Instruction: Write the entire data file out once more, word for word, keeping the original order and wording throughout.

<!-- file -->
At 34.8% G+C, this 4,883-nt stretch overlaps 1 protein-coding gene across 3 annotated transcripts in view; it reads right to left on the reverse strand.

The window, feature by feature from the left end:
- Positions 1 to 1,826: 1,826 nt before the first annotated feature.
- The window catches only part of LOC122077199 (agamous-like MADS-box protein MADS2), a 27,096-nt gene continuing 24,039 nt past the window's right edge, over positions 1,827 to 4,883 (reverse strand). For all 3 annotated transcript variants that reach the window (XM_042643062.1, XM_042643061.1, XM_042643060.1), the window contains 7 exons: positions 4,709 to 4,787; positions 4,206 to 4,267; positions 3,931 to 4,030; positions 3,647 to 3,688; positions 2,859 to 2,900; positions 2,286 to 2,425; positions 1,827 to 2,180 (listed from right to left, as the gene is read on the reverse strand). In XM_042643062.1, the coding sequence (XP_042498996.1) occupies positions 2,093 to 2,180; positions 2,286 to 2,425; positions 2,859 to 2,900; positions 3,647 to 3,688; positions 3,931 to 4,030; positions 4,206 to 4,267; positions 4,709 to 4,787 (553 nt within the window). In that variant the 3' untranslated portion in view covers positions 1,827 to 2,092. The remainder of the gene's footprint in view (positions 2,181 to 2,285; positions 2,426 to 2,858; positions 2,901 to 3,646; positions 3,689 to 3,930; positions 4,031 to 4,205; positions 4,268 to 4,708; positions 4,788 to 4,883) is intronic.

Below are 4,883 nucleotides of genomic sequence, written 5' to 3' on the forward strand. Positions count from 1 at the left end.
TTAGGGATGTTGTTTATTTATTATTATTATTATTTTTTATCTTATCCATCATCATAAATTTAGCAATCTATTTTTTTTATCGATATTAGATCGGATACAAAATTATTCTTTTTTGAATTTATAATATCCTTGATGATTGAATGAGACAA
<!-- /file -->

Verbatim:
At 34.8% G+C, this 4,883-nt stretch overlaps 1 protein-coding gene across 3 annotated transcripts in view; it reads right to left on the reverse strand.

The window, feature by feature from the left end:
- Positions 1 to 1,826: 1,826 nt before the first annotated feature.
- The window catches only part of LOC122077199 (agamous-like MADS-box protein MADS2), a 27,096-nt gene continuing 24,039 nt past the window's right edge, over positions 1,827 to 4,883 (reverse strand). For all 3 annotated transcript variants that reach the window (XM_042643062.1, XM_042643061.1, XM_042643060.1), the window contains 7 exons: positions 4,709 to 4,787; positions 4,206 to 4,267; positions 3,931 to 4,030; positions 3,647 to 3,688; positions 2,859 to 2,900; positions 2,286 to 2,425; positions 1,827 to 2,180 (listed from right to left, as the gene is read on the reverse strand). In XM_042643062.1, the coding sequence (XP_042498996.1) occupies positions 2,093 to 2,180; positions 2,286 to 2,425; positions 2,859 to 2,900; positions 3,647 to 3,688; positions 3,931 to 4,030; positions 4,206 to 4,267; positions 4,709 to 4,787 (553 nt within the window). In that variant the 3' untranslated portion in view covers positions 1,827 to 2,092. The remainder of the gene's footprint in view (positions 2,181 to 2,285; positions 2,426 to 2,858; positions 2,901 to 3,646; positions 3,689 to 3,930; positions 4,031 to 4,205; positions 4,268 to 4,708; positions 4,788 to 4,883) is intronic.

Below are 4,883 nucleotides of genomic sequence, written 5' to 3' on the forward strand. Positions count from 1 at the left end.
TTAGGGATGTTGTTTATTTATTATTATTATTATTTTTTATCTTATCCATCATCATAAATTTAGCAATCTATTTTTTTTATCGATATTAGATCGGATACAAAATTATTCTTTTTTGAATTTATAATATCCTTGATGATTGAATGAGACAA